"What was she wearing? Why was she out alone at night? Did she provoke the attacker? Was she involved in any risky behaviour?" and more, are the questions that are sometimes asked when a girl or a woman is the victim of violence.
While these questions, unfortunately, are perpetuating victim-blaming attitudes, they also often obscure the real issues at hand.
Femicide, which today has been the chilling reality transcending borders and cultures, continues to cast a dark shadow over the lives of women in Kenya. News headlines are filled with the names of sisters, daughters, and mothers lost to the gender-specific brutality of violence.
These stories, often hushed and overlooked, reveal a harsh reality that demands the serious attention it deserves.
Femicide is not just a statistic; it is an urgent call for societal reflection and collective action to dismantle the roots of this outrageous crime.
Since the establishment of Femicide Count Kenya in 2019, the organisation has documented horrifying incidents, ranging from stabbing and beating to mutilation and immolation.
The victims, mostly aged between 21 and 30 years, face the brutality of a society where more than one in three women report experiencing physical violence in their lifetime, as indicated by a 2022 national survey.
But honestly, where did the rain start beating us? She was just in her 20s, now she won’t see her 60s let alone enjoy her 40s. Despite the presence of strong laws and policies against gender-based violence and femicide, implementation remains a significant challenge.
Femicide Count Kenya reported a heartbreaking record of killings in 2023, the highest in the last five years. The National Crime Reporting System reveals that more than 40 per cent of Kenyan women aged 15–49 have encountered physical violence at least once in their lifetimes, with one in four women experiencing it within the last year alone. The highest incidents of femicide-related killings are reported in Nairobi, Kiambu, and Nakuru counties.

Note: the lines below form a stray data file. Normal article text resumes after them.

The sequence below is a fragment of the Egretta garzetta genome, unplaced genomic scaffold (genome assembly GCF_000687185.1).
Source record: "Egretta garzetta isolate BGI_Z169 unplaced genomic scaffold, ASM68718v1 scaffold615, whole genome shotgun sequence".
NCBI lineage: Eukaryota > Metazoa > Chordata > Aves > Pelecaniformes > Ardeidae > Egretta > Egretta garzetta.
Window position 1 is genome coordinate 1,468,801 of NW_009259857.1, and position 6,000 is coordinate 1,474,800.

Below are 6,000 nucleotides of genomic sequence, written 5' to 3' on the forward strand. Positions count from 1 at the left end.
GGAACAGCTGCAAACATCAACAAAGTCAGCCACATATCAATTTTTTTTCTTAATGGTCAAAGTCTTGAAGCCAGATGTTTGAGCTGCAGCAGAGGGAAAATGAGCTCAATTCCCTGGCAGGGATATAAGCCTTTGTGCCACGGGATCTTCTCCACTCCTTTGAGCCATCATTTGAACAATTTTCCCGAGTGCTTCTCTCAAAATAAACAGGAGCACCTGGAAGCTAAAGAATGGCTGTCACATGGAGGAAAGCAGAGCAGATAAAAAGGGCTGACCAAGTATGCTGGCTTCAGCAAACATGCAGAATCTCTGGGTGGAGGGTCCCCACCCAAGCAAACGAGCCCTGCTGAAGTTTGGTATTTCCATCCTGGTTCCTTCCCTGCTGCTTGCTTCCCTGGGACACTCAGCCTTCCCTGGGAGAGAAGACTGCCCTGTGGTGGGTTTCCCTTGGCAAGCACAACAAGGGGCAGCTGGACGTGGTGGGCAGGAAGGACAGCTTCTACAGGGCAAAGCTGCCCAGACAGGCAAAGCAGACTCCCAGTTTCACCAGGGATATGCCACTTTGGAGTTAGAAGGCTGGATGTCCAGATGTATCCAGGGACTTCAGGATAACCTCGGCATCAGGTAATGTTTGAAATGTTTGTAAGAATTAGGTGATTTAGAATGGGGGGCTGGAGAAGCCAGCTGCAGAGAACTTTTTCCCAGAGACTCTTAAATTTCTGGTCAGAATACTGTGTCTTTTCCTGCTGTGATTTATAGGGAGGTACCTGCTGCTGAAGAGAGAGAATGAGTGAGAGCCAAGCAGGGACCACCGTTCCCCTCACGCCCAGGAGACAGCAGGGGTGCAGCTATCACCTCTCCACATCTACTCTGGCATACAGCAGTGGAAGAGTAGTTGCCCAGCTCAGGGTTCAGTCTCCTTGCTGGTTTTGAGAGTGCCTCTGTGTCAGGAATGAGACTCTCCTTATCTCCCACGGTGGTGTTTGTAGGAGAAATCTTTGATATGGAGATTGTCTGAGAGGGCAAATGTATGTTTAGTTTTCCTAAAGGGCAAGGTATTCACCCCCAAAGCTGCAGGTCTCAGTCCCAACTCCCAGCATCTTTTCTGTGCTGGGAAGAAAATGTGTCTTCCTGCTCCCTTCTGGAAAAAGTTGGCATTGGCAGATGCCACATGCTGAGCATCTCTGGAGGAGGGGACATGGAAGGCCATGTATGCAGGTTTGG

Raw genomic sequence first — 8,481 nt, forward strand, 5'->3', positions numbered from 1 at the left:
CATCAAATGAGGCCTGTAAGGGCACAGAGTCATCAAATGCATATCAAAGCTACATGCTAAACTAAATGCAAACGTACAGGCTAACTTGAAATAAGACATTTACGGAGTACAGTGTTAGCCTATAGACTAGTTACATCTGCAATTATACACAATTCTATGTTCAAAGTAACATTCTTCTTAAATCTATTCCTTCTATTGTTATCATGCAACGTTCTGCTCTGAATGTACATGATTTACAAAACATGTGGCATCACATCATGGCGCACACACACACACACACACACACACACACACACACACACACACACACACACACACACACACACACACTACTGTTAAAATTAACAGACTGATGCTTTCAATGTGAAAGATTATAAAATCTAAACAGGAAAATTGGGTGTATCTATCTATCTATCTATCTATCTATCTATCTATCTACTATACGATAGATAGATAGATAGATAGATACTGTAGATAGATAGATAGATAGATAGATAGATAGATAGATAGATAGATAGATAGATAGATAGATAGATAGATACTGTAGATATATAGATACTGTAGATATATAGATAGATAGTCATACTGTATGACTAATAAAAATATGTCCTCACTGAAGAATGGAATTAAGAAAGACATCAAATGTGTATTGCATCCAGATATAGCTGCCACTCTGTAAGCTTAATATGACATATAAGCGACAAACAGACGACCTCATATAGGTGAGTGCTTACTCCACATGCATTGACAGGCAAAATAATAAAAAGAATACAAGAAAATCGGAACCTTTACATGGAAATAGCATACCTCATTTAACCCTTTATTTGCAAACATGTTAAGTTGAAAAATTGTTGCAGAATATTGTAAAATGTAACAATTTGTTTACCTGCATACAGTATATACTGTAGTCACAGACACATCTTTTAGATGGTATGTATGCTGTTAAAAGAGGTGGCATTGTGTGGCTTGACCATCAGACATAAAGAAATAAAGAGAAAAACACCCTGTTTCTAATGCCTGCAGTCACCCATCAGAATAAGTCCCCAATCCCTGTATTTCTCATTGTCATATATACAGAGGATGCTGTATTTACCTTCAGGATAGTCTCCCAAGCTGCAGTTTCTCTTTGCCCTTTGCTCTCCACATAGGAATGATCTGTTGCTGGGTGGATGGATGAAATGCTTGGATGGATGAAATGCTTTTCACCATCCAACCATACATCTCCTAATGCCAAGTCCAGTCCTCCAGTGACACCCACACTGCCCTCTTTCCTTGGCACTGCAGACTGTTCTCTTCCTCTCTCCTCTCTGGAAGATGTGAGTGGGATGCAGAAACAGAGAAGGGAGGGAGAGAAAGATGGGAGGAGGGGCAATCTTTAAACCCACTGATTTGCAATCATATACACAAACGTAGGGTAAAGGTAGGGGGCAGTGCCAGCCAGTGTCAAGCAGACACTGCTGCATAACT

The Kenya National Bureau of Statistics (KNBS) underscores the severity of the issue, reporting alarming cases of femicide in 2023 a drastic increase from the previous year. The 2022 KNBS data puts women’s experience of physical violence and sexual violence nationally at 34 per cent and 13 per cent respectively. Strangulation and stabbing emerged as the most common causes of death, with 95 per cent of the victims being women. The report brings to light the alarming reality that a majority of femicide cases occur in rural areas, affecting predominantly low-income backgrounds. Shockingly, 60 per cent of the perpetrators are known to the victims, often husbands or ex-husbands, and 22 per cent involve other family members.
These statistics, though alarming, likely underestimate the true extent of femicide due to underreporting. The call for urgent action becomes even more pressing as governments and civic society organisations stress the need to address the root causes of femicide. Awareness, education and stricter laws and enforcement are imperative to protect women and girls.
Femicide should be treated as a national catastrophe, demanding more attention and action. The blame game, often directed at women, must cease. Victory over femicide can only be achieved through strategic research and data driven advocacy on some of the potential stressors - including conflict, socio-economic challenges, humanitarian and environmental crises. Collective action, commitment, immediate and effective measures, need to be our talk of the day. It is our individual and collective responsibility to build a nation where every girl and woman lives free from fear, violence, and intimidation.
The writers are Youth Advocates, Reproductive Health Network Kenya